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The small island nation of Antigua and Barbuda in the Caribbean is planning to launch a website that will sell music, movies and even software without paying copyright holder fees. The whole idea stems from a United States blockade preventing the island from offering online gambling services to US-based residents.
The country once had a flourishing gambling business led by online casinos. According to Antigua’s High Commissioner to London, Carl Roberts, the multi-billion dollar industry used to employ nearly five percent of all Antiguans. The market has since collapsed to virtually nothing after the US prevented the country from accessing their market several years ago.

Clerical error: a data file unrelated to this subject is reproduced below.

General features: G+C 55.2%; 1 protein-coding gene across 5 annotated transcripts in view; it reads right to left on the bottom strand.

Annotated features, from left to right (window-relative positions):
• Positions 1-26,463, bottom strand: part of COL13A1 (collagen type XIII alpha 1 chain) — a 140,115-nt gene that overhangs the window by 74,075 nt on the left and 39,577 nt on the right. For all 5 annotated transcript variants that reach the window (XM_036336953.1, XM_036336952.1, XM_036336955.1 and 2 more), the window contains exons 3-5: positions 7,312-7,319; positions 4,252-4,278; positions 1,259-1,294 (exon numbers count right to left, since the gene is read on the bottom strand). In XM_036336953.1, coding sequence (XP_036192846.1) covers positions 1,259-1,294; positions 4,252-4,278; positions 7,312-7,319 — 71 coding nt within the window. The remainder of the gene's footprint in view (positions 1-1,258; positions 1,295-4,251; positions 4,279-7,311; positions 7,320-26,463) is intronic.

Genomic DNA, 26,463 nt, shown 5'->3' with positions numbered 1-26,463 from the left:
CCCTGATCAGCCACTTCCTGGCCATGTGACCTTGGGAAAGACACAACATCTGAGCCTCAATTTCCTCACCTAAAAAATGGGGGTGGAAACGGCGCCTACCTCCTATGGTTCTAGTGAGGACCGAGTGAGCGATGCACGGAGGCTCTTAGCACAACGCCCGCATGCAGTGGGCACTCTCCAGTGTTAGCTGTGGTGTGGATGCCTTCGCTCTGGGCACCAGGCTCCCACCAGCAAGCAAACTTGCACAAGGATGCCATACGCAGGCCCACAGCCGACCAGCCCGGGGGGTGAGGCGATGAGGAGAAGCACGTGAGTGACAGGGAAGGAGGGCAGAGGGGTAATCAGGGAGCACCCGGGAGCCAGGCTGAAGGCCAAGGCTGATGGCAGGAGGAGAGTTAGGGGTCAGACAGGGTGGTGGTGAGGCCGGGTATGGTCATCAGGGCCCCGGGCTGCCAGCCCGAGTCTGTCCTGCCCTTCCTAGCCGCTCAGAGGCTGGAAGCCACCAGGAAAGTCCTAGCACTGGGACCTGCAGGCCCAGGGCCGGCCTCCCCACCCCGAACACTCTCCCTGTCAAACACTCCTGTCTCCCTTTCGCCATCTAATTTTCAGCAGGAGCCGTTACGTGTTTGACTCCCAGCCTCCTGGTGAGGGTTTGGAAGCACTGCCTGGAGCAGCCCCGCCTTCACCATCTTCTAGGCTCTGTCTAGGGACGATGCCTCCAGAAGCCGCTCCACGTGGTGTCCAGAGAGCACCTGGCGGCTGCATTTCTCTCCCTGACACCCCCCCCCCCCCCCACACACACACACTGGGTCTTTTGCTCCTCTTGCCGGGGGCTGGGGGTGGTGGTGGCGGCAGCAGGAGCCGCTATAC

Antigua initially filed a dispute with the World Trade Organization way back in 2003. The organization ruled in 2005 that prohibiting Antigua from accessing US markets violated free-trade. Two years later, the WTO said Antigua had the right to suspend US copyrights up to $21 million annually.
Now here we are six years later and it appears the Caribbean nation is finally taking steps to act on that ruling. As TorrentFreak points out, the country put the issue on the WTO docket last month but the US blocked the discussion, saying it was untimely. Antigua is expected to try again this month and if successful, the aforementioned website will likely go live shortly after.
Attorneys representing Antigua have been quick to shy away from the term “piracy” as they have been given permission to sell media without paying for copyrights by the WTO. Attorney Mark Mendel said no governing body in the world can stop them from carrying out the plan. The US, however, said that doing so would only serve to hurt Antigua’s own interests.
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